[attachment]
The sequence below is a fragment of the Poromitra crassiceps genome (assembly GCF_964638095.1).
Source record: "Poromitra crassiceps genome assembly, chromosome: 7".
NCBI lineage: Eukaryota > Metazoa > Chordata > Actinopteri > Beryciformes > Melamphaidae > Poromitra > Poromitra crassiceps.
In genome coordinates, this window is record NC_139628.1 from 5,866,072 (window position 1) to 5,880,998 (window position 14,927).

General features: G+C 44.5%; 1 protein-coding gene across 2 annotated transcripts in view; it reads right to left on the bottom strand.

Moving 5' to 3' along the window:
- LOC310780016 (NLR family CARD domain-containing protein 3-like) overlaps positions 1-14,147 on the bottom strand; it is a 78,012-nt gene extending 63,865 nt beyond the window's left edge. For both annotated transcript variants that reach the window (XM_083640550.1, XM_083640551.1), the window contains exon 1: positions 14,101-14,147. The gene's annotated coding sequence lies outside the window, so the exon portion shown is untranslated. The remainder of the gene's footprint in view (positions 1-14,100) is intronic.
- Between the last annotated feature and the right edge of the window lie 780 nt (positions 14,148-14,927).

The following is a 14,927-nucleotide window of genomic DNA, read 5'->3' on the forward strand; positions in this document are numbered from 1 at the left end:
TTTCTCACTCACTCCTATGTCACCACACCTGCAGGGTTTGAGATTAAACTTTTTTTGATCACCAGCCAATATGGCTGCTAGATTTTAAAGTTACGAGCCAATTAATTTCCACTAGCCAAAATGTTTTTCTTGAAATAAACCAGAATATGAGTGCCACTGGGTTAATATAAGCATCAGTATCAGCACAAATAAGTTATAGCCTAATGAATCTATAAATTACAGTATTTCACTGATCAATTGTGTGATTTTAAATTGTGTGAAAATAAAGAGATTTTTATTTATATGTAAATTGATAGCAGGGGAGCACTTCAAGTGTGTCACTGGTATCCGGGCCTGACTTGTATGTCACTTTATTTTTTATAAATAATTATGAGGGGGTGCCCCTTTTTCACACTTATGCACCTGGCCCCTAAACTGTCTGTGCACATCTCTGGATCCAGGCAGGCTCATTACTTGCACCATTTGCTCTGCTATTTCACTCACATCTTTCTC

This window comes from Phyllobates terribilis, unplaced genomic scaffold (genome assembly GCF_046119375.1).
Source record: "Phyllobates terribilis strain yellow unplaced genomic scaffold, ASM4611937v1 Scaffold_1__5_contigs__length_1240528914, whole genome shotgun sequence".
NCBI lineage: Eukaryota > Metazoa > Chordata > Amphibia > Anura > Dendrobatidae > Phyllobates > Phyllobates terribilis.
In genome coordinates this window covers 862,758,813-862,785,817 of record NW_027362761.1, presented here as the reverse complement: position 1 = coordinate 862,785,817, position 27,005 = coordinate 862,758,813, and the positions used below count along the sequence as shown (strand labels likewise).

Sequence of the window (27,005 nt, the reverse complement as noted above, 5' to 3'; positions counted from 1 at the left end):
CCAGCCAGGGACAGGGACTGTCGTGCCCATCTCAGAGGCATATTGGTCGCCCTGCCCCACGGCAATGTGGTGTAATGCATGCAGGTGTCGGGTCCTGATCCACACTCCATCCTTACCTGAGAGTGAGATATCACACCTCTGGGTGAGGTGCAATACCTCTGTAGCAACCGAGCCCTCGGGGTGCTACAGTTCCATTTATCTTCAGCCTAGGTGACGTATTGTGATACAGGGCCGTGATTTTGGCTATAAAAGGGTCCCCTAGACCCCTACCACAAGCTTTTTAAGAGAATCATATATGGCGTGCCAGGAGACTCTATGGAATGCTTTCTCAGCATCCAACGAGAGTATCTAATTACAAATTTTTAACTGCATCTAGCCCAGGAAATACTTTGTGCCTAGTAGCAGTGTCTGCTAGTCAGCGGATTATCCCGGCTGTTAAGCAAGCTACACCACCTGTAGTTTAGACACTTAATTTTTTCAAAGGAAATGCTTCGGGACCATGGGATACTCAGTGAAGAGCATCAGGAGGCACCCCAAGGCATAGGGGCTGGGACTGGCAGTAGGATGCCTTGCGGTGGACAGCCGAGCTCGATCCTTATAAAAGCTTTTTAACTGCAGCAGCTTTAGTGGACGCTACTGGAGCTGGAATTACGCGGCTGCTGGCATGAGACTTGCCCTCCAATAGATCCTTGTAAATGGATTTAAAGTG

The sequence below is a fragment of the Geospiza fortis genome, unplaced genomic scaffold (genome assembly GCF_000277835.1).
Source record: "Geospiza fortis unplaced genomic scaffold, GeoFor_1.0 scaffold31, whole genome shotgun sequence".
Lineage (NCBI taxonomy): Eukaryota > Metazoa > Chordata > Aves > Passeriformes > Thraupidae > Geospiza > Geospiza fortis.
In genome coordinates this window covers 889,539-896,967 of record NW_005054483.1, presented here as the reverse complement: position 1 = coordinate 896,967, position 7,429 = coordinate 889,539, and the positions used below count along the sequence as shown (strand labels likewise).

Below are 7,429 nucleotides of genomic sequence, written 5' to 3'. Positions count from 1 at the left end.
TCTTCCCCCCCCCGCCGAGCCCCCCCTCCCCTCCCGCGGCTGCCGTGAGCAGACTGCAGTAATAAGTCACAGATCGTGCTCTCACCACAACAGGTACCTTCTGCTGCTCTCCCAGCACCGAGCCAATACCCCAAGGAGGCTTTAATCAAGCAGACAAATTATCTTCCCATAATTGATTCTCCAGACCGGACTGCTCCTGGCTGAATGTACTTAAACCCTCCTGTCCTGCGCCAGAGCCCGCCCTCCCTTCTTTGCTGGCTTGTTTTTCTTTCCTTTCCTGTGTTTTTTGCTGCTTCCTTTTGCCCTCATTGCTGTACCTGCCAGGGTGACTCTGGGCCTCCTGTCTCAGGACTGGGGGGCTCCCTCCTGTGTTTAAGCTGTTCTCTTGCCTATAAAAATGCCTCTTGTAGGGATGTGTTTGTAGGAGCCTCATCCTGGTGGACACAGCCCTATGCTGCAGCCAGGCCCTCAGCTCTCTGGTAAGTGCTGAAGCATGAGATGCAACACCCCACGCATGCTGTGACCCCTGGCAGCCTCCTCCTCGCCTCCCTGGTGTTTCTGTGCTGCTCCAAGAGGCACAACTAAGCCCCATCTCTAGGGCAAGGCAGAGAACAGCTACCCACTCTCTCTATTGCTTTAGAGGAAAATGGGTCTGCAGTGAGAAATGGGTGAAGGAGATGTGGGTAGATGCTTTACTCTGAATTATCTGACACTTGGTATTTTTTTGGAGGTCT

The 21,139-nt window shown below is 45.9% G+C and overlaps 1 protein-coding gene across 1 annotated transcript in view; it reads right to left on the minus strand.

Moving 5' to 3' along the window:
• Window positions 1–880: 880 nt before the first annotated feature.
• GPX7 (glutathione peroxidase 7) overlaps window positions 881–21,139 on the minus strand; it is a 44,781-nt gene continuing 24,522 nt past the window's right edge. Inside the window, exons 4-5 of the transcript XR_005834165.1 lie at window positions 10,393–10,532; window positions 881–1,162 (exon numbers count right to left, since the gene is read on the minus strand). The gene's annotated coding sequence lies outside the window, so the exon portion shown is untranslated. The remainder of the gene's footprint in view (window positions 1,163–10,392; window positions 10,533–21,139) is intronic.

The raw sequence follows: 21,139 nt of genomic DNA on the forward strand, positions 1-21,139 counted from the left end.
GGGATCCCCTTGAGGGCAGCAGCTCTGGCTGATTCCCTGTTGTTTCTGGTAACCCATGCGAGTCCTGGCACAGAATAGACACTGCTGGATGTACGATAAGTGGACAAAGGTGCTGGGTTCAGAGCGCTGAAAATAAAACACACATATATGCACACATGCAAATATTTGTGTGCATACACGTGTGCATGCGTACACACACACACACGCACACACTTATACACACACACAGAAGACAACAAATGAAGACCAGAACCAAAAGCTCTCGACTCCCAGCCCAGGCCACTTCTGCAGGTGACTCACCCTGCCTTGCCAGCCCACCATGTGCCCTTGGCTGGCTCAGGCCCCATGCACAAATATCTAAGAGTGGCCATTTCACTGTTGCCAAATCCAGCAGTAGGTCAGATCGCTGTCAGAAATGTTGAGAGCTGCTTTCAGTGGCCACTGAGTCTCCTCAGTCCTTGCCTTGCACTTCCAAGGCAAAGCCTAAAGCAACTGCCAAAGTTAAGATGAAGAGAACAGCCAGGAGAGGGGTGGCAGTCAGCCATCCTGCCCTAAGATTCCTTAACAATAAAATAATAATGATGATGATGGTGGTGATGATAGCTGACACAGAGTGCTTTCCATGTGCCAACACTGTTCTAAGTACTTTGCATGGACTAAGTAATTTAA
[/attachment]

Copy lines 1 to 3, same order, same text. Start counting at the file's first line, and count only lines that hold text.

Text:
The sequence below is a fragment of the Poromitra crassiceps genome (assembly GCF_964638095.1).
Source record: "Poromitra crassiceps genome assembly, chromosome: 7".
NCBI lineage: Eukaryota > Metazoa > Chordata > Actinopteri > Beryciformes > Melamphaidae > Poromitra > Poromitra crassiceps.